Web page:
According to Palm, the Treo 500v's battery should last for ten days on standby and deliver up to 4.5 hours of talktime. In practice, we found it could go a couple of days without needing a recharge, although intensive web browsing over 3G did deplete the battery faster than merely making voice calls. Mobile professionals who need always-on push email would be wise to implement a daily charging regime.

Our battery rundown test which involves forcing the screen to stay on and playing music continuously through the built-in speaker, resulted in 5 hours and 20 minutes of continuous music. This is slightly less than we got from the much more feature-rich HTC TyTN II which runs Windows Mobile 6.0 Professional (the 'Pocket PC Phone' edition).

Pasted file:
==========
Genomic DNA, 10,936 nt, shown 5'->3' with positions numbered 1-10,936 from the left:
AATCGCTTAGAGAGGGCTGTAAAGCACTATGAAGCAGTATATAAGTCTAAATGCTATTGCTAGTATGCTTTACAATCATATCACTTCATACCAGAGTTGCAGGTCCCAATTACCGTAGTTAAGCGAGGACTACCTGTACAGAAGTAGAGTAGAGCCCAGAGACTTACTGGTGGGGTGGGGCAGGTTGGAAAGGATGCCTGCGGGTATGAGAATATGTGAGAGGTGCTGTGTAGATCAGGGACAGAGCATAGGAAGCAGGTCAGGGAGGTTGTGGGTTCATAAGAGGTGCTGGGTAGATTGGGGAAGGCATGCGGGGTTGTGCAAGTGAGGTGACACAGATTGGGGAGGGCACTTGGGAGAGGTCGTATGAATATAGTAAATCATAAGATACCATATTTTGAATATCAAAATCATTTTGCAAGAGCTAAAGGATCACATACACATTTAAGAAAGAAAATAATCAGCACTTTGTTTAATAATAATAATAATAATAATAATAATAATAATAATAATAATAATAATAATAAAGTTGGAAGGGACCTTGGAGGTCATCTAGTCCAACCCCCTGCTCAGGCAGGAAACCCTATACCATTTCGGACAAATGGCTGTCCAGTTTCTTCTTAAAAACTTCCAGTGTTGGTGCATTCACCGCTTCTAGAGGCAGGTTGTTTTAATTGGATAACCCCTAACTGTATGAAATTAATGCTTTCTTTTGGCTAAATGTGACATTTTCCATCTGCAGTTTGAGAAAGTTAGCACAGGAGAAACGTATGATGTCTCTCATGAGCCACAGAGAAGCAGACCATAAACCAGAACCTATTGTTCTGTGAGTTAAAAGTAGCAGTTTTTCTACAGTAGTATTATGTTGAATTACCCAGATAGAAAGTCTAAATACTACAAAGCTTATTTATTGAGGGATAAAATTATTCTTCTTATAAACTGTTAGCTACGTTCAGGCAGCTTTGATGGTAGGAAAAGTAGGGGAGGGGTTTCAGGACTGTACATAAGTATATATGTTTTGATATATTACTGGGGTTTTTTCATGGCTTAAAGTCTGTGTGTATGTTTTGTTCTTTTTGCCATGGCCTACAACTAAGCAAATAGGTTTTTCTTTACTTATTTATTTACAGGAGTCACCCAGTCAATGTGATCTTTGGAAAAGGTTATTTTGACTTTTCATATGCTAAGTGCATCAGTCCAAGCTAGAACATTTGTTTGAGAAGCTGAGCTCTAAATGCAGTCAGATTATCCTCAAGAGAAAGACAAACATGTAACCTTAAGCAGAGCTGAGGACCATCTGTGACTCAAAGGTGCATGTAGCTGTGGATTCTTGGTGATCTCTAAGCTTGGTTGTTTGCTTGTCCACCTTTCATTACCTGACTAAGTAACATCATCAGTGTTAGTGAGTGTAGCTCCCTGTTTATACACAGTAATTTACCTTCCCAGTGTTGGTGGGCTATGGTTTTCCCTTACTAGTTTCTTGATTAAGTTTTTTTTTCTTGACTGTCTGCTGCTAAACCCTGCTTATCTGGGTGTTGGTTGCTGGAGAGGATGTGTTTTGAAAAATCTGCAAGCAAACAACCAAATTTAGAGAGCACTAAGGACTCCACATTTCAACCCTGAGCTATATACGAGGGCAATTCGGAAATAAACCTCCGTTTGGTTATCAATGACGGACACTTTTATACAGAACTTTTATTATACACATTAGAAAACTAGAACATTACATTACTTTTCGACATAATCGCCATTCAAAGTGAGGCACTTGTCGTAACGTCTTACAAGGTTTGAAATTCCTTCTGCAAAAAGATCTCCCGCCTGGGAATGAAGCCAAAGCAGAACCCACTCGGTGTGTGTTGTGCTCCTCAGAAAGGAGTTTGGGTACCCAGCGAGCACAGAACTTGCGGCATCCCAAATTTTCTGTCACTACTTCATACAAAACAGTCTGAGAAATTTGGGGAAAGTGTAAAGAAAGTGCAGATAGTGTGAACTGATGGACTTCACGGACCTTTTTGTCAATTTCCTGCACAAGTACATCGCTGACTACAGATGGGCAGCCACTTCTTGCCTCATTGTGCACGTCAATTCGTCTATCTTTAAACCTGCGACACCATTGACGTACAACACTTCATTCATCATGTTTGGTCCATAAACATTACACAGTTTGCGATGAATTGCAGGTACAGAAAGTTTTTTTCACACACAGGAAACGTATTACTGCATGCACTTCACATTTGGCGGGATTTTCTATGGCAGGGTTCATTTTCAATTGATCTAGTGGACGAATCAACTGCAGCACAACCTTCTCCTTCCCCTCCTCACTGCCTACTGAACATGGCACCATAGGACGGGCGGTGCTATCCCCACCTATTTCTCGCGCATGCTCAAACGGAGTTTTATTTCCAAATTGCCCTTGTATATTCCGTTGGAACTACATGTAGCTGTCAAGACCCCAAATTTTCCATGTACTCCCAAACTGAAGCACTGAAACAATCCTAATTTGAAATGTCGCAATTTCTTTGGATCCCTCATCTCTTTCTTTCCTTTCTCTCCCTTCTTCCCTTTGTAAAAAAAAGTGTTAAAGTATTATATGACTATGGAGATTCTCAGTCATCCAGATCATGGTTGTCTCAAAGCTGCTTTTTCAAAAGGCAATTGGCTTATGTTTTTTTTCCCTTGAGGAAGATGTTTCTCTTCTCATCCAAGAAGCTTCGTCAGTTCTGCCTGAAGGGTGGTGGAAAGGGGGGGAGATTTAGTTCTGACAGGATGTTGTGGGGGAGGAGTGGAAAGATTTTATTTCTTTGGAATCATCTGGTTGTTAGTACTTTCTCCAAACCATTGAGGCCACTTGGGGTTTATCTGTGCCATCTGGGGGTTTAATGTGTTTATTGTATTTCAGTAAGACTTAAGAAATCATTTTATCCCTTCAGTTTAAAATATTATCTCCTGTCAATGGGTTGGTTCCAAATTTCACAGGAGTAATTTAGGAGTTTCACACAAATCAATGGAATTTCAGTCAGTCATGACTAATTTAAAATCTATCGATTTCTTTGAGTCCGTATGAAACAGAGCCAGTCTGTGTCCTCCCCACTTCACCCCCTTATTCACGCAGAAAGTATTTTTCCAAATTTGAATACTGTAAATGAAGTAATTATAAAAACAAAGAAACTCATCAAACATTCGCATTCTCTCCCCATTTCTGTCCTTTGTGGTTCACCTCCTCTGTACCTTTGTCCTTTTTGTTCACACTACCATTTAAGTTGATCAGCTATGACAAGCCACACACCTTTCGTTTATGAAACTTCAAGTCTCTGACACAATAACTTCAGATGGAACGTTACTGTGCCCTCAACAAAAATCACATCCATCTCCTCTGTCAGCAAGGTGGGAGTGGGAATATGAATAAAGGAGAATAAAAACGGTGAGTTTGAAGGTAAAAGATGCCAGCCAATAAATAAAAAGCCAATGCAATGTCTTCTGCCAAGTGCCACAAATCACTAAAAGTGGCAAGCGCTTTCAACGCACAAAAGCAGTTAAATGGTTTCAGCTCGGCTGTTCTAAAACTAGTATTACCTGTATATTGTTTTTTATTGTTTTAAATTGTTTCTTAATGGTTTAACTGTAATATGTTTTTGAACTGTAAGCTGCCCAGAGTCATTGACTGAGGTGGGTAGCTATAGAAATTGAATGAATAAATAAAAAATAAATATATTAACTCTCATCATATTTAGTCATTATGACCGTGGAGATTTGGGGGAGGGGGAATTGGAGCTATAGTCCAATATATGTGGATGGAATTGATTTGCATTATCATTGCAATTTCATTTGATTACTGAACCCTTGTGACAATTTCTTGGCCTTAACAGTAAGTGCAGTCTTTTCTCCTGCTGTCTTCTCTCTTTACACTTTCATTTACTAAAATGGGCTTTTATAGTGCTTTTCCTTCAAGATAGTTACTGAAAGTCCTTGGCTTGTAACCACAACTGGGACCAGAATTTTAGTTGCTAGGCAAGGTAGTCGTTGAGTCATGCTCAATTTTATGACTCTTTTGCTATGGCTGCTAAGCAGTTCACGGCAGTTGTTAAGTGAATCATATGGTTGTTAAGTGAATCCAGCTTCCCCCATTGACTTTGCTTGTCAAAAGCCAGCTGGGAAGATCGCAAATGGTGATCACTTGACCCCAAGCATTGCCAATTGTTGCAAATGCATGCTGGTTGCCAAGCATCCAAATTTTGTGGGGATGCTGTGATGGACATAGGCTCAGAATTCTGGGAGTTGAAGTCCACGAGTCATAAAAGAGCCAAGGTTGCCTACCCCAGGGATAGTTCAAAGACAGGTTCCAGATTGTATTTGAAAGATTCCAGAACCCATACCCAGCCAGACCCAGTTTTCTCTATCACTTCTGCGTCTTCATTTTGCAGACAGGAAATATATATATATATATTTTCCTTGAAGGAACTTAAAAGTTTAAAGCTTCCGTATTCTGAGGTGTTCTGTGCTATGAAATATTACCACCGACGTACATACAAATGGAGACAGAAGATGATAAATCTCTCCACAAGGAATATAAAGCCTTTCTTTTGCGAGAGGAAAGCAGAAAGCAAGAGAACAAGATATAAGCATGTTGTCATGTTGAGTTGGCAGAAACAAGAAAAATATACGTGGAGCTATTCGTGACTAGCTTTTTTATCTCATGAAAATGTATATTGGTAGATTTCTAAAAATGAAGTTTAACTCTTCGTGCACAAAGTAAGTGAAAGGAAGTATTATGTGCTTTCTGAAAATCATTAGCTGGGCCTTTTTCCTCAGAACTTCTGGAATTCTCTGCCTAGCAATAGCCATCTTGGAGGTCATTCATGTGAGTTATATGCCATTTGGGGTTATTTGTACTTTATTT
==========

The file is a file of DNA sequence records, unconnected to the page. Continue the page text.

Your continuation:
Conclusion
The Treo 500v is quite a departure for Palm in terms of design and market focus. The hardware is difficult to fault: those with larger hands may find the mini-QWERTY keypad challenging, but that's not uncommon with devices in this category; and the reworked Windows Mobile user interface is an improvement when you get used to it.

The absence of HSDPA, Wi-Fi and a front-facing camera may prove to be serious shortcomings for both mobile professionals and consumers (at whom this smartphone is also aimed). Overall though, the Treo 500v is a creditable addition both to the Windows Mobile ecosystem and to Palm’s stable.

 

Topics: Smartphones, Reviews